With his brother Frank leading the same kind of regimen in London, the Scholl Brothers truly conquered the world. In the years after World War II, the workforce at the Chicago factory had grown to roughly 800, but the company’s reach went far beyond that. There were satellite factories in Michigan City (Indiana), Jefferson (Wisconsin), Cincinnati, and globally in Frankfurt, London, Paris, and Buenos Aires, plus thousands of certified dealers selling their products in independent shops. By the company’s 50th anniversary in 1954, the Scholls owned 400 of their own “Dr. Scholl’s Foot Comfort” storefronts in 40 different countries, as well. Annual sales numbers topped $65 million by the time of William’s death in 1968, and would cross the $200 million threshold in the 1970s.
[A look at six of the departments inside Dr. Scholl’s Schiller Street factory in Chicago, 1954]
Since William had no children of his own, it was Frank’s son William H. Scholl who eventually took over the company presidency, seemingly on course to lead the family owned business—one of the largest such corporations in the world—into its next era. William H. took the company public for the first time in 1971 and watched it join the Fortune 500 list, but just eight years later, he made the surprising decision to sell the business to Schering-Plough HealthCare Products. The new owners kept William H. on as president of the international consumer products division until his retirement in 1984, but it doesn’t appear to have been a pleasant relationship.
Supposedly, many members of the Scholl family were none too pleased about how the sale of the business went down, nor how the Dr. Scholl brand was subsequently handled by Schering-Plough. Through a series of subsequent sales and acquisitions, the brand is now the property of the German drug giant Bayer, and all Dr. Scholl products—as you might guess—are produced not in Chicago, but in China.
The long-since closed Schiller Street factory, meanwhile, was one of the first Chicago industrial plants to get the “preservationist’s makeover” in the 1980s, re-opening as the “Cobbler Square Lofts” in 1985.
[Above: The Scholl MFG Co’s old Chicago headquarters in 1954, then transformed into its current form as the Cobbler Square Lofts. Below: A room inside Cobbler Square, where Foot-Eazers and Arch Fitters might once have been made]
The Philosophy Behind Dr. Scholl’s
from a 50th Anniversary company pamphlet, 1954
“Dr. Scholl’s is world-wide organization founded on a sound philosophy.
It is not the buildings that are the predominant part of Dr. Scholl’s—as imposing and efficient as they are.
It is not alone the harmonious, hard working men and women who comprise the organization—as efficient as they are.
It is not so much the comprehensive, beneficial training program—as effective as it is.
It is not alone the merchandise—as effective as it has been in helping millions to a happier, healthier life.
It is rather all of these things bound together by the spirit—the philosophy which the Doctor himself gives to the whole which is Dr. Scholl’s.
It is exemplified by the constant experimentation; the impatient drive to develop new products, to improve current products; the youthful, ‘never satisfied’ urge to step up methods, to increase production, widen distribution.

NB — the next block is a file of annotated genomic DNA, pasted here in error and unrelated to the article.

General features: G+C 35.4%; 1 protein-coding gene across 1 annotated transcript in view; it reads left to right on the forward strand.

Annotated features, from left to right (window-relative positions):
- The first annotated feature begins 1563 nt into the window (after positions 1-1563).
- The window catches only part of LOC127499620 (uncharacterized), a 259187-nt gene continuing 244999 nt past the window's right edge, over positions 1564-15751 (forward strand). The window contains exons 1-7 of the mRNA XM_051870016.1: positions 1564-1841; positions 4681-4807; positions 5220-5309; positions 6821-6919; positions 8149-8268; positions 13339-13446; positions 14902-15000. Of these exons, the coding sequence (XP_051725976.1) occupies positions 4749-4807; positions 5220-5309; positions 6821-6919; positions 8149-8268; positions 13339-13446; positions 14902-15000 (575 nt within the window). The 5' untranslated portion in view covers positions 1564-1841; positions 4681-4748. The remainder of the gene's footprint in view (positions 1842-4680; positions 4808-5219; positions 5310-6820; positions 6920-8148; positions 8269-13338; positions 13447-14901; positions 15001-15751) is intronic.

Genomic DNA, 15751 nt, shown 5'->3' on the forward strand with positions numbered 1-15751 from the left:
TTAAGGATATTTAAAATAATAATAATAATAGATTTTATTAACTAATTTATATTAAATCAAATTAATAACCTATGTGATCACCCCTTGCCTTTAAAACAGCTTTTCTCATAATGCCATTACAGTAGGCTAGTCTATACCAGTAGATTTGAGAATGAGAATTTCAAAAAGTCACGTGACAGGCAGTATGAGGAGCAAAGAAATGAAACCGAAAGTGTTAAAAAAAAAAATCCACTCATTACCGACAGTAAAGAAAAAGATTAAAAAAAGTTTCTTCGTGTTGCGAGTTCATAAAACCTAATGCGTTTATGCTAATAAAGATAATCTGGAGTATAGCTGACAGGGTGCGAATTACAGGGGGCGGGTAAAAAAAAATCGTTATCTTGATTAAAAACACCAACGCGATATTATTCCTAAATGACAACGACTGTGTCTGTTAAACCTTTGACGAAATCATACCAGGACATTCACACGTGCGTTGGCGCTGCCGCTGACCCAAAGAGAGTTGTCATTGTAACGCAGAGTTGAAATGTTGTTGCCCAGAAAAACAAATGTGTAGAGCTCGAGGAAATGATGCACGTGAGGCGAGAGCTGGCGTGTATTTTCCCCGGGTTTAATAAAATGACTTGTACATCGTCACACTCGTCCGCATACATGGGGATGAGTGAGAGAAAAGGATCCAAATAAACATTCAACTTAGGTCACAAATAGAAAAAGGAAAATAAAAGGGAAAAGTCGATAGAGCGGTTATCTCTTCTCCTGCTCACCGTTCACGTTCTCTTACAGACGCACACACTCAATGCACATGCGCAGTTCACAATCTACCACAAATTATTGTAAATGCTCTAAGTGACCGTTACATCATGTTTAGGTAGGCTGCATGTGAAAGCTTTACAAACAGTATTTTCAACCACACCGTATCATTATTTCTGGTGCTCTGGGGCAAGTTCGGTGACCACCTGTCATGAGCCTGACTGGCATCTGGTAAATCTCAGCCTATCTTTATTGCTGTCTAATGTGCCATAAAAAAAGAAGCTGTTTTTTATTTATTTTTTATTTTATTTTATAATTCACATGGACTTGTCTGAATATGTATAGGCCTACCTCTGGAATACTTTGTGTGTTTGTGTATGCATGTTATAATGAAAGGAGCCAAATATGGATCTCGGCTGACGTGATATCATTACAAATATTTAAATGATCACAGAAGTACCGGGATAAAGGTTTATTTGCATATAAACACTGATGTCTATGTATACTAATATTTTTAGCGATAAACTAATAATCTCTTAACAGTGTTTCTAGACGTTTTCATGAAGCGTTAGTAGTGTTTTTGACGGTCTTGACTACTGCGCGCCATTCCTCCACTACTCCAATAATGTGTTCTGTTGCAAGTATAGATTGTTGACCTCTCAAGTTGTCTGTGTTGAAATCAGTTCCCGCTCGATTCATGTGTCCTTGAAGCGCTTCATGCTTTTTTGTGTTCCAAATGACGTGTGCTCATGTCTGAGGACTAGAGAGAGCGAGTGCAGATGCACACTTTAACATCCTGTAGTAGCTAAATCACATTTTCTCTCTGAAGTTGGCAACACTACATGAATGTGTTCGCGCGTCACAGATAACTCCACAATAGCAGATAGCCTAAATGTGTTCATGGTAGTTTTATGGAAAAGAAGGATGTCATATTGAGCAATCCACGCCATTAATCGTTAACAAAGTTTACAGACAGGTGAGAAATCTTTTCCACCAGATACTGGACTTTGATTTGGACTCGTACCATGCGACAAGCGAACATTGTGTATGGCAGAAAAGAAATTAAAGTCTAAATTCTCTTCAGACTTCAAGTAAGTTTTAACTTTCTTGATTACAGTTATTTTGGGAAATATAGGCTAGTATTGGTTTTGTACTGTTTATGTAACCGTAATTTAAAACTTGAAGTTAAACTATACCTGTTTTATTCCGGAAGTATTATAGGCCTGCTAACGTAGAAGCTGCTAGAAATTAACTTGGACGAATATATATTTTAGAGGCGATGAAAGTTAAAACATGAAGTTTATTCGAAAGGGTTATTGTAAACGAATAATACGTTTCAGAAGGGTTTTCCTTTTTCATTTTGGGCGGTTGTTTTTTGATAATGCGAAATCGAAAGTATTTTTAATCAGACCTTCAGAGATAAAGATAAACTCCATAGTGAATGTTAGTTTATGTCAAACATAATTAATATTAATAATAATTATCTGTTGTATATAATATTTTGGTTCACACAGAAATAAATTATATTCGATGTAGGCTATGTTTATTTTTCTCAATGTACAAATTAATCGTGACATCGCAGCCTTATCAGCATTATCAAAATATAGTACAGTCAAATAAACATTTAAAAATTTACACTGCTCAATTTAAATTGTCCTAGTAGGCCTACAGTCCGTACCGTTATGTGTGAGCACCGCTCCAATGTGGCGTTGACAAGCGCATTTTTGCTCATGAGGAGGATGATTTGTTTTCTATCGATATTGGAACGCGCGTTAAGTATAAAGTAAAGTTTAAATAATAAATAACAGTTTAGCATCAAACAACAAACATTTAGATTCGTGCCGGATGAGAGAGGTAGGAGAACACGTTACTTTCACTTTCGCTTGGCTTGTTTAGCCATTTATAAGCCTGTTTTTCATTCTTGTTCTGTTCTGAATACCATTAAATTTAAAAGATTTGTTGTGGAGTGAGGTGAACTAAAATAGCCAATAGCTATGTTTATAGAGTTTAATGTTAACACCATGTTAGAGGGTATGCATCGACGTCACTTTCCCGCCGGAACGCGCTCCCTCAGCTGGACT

That is the youthful philosophy that makes Dr. Scholl’s 50 years young as it looks ahead; as it looks forward with determination to give the greatest good to the greatest number at the lowest possible cost.”
Curator Note: Many thanks to Vicki Matranga for donating the Dr. Scholl’s Arch Fitter to the Made In Chicago Museum.
[A chaotic stockroom scene at the Schiller Street plant, circa 1920]
[Foot Comfort Shop within the Schiller Street factory, including an Arch Fitter in the foreground]
Dr. Scholl: Foot Doctor to the World, by William H. Scholl, 2006
Around the World with Foot Comfort, by Scholl MFG Co., Inc., 1954
Uncle Doc: A Biography of Dr. William M. Scholl, Foot Doctor to the World, by John D. Scholl III, published by Kathleen K. Scholl, 2013
“Best Foot Forward,” by Robert McClory, Chicago Reader, 1994
U.S. Patent 997,707 – “Metal Forming Appliance,” 1911
Practipedic Reference Guide: A Modern Treatise on the Human Foot, by Wm. M. Scholl, 1921
Boot and Shoe Recorder, Vol. 59, May 31, 1911
Practipedics: The Science of Giving Foot Comfort and Correcting the Cause of Foot and Shoe Troubles, by American School of Practipedics and Wm. M. Scholl, 1917
“Moline Girl Killed in Auto Crash” – The Daily Times, April 7, 1927
“Moline Girl Killed in Georgia Auto Crash” – The Dispatch (Moline, IL), April 7, 1927
“Better Fitting Arch Supports” – The Shoe Retailer, Vol. 72, Sept. 18, 1909
A Course of Study in Scientific Shoe Fitting and Salesmanship, by Wm. M. Scholl, MD, 1929
“Scholl Inc.” – Encyclopedia of Chicago
The Feet and Their Care, by Dr. William M. Scholl, 1933
“Big Foot A Midwestern Doctor Found the Thrill of Victory in the Agony of De-Feet,” by Paul Lukas, CNN Money, 2003
“Dr. Scholl Leaves Gold Coast Legacy” – Chicago Tribune, April 30, 2003
“Cobbler Square: Surprising Complex May Mend the Soul of Old Town” – Chicago Tribune, August 11, 1985
“Scholl Foot Comfort Service” – Shoe and Leather Facts, Vol. 34, Oct. 1922
Archived Reader Comments:
“I just found one of the arch fitter’ s in an old clothing store I was helping clean out. It is in really nice shape. Thanks for the info!!I” —MM, 2020
“Awesome story about Dr. Scholl. They should make a movie about him .” —Lindy, 2019
“Muy completa la historia, aprendi mucho acerca del Dr.Scholl” —Jenny Giraldo, 2018
“fantastic story Andrew!!! so happy to see the history you discovered because of the donated arch fitter!! thank you!” —Vicki Matranga, 2018